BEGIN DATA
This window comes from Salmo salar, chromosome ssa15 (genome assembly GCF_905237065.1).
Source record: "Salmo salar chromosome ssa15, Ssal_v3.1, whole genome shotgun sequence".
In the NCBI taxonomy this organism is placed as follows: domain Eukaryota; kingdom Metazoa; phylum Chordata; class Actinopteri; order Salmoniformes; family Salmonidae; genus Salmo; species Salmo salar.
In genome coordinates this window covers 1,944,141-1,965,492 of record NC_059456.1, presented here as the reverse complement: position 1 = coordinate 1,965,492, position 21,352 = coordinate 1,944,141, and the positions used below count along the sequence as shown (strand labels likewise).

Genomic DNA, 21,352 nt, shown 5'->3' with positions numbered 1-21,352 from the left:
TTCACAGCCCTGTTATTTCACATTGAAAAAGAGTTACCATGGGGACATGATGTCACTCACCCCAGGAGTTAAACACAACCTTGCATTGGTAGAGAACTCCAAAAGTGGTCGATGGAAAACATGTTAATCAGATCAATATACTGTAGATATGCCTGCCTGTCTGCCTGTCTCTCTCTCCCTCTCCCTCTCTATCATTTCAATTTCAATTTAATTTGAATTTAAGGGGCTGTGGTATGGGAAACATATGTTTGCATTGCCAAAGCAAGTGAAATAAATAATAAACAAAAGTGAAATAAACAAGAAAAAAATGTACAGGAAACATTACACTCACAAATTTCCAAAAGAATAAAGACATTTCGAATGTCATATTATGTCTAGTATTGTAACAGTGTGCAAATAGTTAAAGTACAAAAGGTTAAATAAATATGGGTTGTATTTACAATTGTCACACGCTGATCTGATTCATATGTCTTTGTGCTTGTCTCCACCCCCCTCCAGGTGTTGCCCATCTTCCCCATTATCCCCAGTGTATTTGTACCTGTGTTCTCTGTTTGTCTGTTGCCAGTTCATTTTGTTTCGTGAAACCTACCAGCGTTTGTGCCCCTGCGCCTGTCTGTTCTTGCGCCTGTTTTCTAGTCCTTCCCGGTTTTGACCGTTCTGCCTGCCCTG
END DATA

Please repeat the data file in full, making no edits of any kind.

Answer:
This window comes from Salmo salar, chromosome ssa15 (genome assembly GCF_905237065.1).
Source record: "Salmo salar chromosome ssa15, Ssal_v3.1, whole genome shotgun sequence".
In the NCBI taxonomy this organism is placed as follows: domain Eukaryota; kingdom Metazoa; phylum Chordata; class Actinopteri; order Salmoniformes; family Salmonidae; genus Salmo; species Salmo salar.
In genome coordinates this window covers 1,944,141-1,965,492 of record NC_059456.1, presented here as the reverse complement: position 1 = coordinate 1,965,492, position 21,352 = coordinate 1,944,141, and the positions used below count along the sequence as shown (strand labels likewise).

Genomic DNA, 21,352 nt, shown 5'->3' with positions numbered 1-21,352 from the left:
TTCACAGCCCTGTTATTTCACATTGAAAAAGAGTTACCATGGGGACATGATGTCACTCACCCCAGGAGTTAAACACAACCTTGCATTGGTAGAGAACTCCAAAAGTGGTCGATGGAAAACATGTTAATCAGATCAATATACTGTAGATATGCCTGCCTGTCTGCCTGTCTCTCTCTCCCTCTCCCTCTCTATCATTTCAATTTCAATTTAATTTGAATTTAAGGGGCTGTGGTATGGGAAACATATGTTTGCATTGCCAAAGCAAGTGAAATAAATAATAAACAAAAGTGAAATAAACAAGAAAAAAATGTACAGGAAACATTACACTCACAAATTTCCAAAAGAATAAAGACATTTCGAATGTCATATTATGTCTAGTATTGTAACAGTGTGCAAATAGTTAAAGTACAAAAGGTTAAATAAATATGGGTTGTATTTACAATTGTCACACGCTGATCTGATTCATATGTCTTTGTGCTTGTCTCCACCCCCCTCCAGGTGTTGCCCATCTTCCCCATTATCCCCAGTGTATTTGTACCTGTGTTCTCTGTTTGTCTGTTGCCAGTTCATTTTGTTTCGTGAAACCTACCAGCGTTTGTGCCCCTGCGCCTGTCTGTTCTTGCGCCTGTTTTCTAGTCCTTCCCGGTTTTGACCGTTCTGCCTGCCCTG